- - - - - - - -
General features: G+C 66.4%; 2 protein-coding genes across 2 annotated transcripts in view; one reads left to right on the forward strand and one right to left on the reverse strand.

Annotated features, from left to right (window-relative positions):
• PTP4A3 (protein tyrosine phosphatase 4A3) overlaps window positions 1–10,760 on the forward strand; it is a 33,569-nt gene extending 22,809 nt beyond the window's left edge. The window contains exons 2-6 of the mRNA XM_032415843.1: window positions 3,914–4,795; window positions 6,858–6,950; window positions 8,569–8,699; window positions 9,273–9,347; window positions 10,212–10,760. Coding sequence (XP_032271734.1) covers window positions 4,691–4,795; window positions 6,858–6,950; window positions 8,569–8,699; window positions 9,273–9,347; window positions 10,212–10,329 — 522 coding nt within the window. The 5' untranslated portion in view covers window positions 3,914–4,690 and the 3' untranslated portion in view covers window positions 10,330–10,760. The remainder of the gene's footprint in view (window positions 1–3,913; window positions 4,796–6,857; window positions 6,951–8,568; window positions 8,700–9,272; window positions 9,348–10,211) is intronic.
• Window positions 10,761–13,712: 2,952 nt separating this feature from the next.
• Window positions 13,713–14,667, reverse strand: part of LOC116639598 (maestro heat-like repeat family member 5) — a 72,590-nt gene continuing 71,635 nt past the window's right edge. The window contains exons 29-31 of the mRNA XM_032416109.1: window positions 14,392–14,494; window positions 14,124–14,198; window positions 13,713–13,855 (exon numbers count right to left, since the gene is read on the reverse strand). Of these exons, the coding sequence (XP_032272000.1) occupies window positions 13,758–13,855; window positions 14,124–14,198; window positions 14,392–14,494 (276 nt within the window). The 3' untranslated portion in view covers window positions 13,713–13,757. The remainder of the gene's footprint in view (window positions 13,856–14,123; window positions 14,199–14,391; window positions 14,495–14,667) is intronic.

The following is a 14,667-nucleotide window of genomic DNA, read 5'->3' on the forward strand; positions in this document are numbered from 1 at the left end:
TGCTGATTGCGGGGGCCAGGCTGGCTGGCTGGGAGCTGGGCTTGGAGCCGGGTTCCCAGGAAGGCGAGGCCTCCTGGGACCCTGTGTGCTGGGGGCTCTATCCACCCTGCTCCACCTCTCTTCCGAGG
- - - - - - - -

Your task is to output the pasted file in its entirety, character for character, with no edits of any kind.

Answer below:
General features: G+C 66.4%; 2 protein-coding genes across 2 annotated transcripts in view; one reads left to right on the forward strand and one right to left on the reverse strand.

Annotated features, from left to right (window-relative positions):
• PTP4A3 (protein tyrosine phosphatase 4A3) overlaps window positions 1–10,760 on the forward strand; it is a 33,569-nt gene extending 22,809 nt beyond the window's left edge. The window contains exons 2-6 of the mRNA XM_032415843.1: window positions 3,914–4,795; window positions 6,858–6,950; window positions 8,569–8,699; window positions 9,273–9,347; window positions 10,212–10,760. Coding sequence (XP_032271734.1) covers window positions 4,691–4,795; window positions 6,858–6,950; window positions 8,569–8,699; window positions 9,273–9,347; window positions 10,212–10,329 — 522 coding nt within the window. The 5' untranslated portion in view covers window positions 3,914–4,690 and the 3' untranslated portion in view covers window positions 10,330–10,760. The remainder of the gene's footprint in view (window positions 1–3,913; window positions 4,796–6,857; window positions 6,951–8,568; window positions 8,700–9,272; window positions 9,348–10,211) is intronic.
• Window positions 10,761–13,712: 2,952 nt separating this feature from the next.
• Window positions 13,713–14,667, reverse strand: part of LOC116639598 (maestro heat-like repeat family member 5) — a 72,590-nt gene continuing 71,635 nt past the window's right edge. The window contains exons 29-31 of the mRNA XM_032416109.1: window positions 14,392–14,494; window positions 14,124–14,198; window positions 13,713–13,855 (exon numbers count right to left, since the gene is read on the reverse strand). Of these exons, the coding sequence (XP_032272000.1) occupies window positions 13,758–13,855; window positions 14,124–14,198; window positions 14,392–14,494 (276 nt within the window). The 3' untranslated portion in view covers window positions 13,713–13,757. The remainder of the gene's footprint in view (window positions 13,856–14,123; window positions 14,199–14,391; window positions 14,495–14,667) is intronic.

The following is a 14,667-nucleotide window of genomic DNA, read 5'->3' on the forward strand; positions in this document are numbered from 1 at the left end:
TGCTGATTGCGGGGGCCAGGCTGGCTGGCTGGGAGCTGGGCTTGGAGCCGGGTTCCCAGGAAGGCGAGGCCTCCTGGGACCCTGTGTGCTGGGGGCTCTATCCACCCTGCTCCACCTCTCTTCCGAGG